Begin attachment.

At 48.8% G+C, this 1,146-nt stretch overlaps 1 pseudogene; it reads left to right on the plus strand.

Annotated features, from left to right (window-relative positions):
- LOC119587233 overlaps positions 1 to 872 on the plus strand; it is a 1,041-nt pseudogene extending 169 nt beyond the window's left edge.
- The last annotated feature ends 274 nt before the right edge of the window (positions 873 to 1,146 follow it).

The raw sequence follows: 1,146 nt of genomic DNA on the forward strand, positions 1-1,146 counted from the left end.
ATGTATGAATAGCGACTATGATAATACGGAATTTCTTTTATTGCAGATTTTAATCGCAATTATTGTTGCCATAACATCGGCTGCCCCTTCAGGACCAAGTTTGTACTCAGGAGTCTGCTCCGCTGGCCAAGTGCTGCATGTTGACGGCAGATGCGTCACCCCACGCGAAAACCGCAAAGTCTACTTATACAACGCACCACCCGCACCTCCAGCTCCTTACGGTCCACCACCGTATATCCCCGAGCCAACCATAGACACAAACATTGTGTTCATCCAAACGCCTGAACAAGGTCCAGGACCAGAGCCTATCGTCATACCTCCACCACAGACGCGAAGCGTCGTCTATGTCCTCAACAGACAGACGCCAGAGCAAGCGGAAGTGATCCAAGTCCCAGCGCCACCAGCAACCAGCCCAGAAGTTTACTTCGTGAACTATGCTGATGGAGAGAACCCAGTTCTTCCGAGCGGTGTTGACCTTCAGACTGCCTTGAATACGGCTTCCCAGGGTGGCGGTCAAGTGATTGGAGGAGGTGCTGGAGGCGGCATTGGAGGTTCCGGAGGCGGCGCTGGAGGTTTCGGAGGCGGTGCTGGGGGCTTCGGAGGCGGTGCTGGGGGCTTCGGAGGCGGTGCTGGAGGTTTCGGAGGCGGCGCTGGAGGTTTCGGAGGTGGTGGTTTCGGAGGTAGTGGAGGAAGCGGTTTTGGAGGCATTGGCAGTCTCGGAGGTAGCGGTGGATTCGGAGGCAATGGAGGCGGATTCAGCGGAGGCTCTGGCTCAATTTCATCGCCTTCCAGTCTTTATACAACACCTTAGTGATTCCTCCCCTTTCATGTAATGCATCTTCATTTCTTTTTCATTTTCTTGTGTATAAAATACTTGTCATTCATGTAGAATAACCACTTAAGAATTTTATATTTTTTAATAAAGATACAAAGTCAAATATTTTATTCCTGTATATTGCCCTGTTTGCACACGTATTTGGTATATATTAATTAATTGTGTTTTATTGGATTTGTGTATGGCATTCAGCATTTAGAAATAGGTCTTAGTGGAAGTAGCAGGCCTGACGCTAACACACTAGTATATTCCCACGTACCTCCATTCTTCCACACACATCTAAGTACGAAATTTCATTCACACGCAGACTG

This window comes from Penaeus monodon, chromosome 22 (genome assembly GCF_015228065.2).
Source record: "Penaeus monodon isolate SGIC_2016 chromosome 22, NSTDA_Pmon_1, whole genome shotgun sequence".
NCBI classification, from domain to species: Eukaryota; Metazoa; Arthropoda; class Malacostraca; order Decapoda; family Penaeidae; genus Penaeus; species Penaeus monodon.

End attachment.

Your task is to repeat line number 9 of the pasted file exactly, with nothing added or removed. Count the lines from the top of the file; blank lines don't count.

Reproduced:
NCBI classification, from domain to species: Eukaryota; Metazoa; Arthropoda; class Malacostraca; order Decapoda; family Penaeidae; genus Penaeus; species Penaeus monodon.